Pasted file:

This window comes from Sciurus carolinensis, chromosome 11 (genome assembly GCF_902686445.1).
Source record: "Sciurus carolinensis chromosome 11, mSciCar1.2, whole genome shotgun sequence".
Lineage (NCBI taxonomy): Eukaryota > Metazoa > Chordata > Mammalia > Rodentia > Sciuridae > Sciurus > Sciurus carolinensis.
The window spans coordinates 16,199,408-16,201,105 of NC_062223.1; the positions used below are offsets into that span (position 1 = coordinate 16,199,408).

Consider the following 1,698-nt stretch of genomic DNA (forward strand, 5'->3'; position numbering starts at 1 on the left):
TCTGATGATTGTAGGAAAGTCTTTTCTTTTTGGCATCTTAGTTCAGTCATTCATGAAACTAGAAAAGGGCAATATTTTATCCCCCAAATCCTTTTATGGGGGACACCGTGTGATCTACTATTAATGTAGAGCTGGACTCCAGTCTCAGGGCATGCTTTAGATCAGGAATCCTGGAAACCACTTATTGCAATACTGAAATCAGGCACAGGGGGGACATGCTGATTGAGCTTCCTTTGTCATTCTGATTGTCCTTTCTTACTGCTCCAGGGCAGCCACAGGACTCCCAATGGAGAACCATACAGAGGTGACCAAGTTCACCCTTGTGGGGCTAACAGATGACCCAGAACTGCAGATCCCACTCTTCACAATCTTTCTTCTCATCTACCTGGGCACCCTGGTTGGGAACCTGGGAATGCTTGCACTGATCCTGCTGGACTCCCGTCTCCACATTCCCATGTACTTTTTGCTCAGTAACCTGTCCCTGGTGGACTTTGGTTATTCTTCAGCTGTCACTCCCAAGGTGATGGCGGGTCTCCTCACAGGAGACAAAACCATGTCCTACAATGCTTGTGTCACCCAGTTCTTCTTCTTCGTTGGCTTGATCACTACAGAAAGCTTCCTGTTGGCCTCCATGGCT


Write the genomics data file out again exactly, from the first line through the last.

This window comes from Sciurus carolinensis, chromosome 11 (genome assembly GCF_902686445.1).
Source record: "Sciurus carolinensis chromosome 11, mSciCar1.2, whole genome shotgun sequence".
Lineage (NCBI taxonomy): Eukaryota > Metazoa > Chordata > Mammalia > Rodentia > Sciuridae > Sciurus > Sciurus carolinensis.
The window spans coordinates 16,199,408-16,201,105 of NC_062223.1; the positions used below are offsets into that span (position 1 = coordinate 16,199,408).

Consider the following 1,698-nt stretch of genomic DNA (forward strand, 5'->3'; position numbering starts at 1 on the left):
TCTGATGATTGTAGGAAAGTCTTTTCTTTTTGGCATCTTAGTTCAGTCATTCATGAAACTAGAAAAGGGCAATATTTTATCCCCCAAATCCTTTTATGGGGGACACCGTGTGATCTACTATTAATGTAGAGCTGGACTCCAGTCTCAGGGCATGCTTTAGATCAGGAATCCTGGAAACCACTTATTGCAATACTGAAATCAGGCACAGGGGGGACATGCTGATTGAGCTTCCTTTGTCATTCTGATTGTCCTTTCTTACTGCTCCAGGGCAGCCACAGGACTCCCAATGGAGAACCATACAGAGGTGACCAAGTTCACCCTTGTGGGGCTAACAGATGACCCAGAACTGCAGATCCCACTCTTCACAATCTTTCTTCTCATCTACCTGGGCACCCTGGTTGGGAACCTGGGAATGCTTGCACTGATCCTGCTGGACTCCCGTCTCCACATTCCCATGTACTTTTTGCTCAGTAACCTGTCCCTGGTGGACTTTGGTTATTCTTCAGCTGTCACTCCCAAGGTGATGGCGGGTCTCCTCACAGGAGACAAAACCATGTCCTACAATGCTTGTGTCACCCAGTTCTTCTTCTTCGTTGGCTTGATCACTACAGAAAGCTTCCTGTTGGCCTCCATGGCT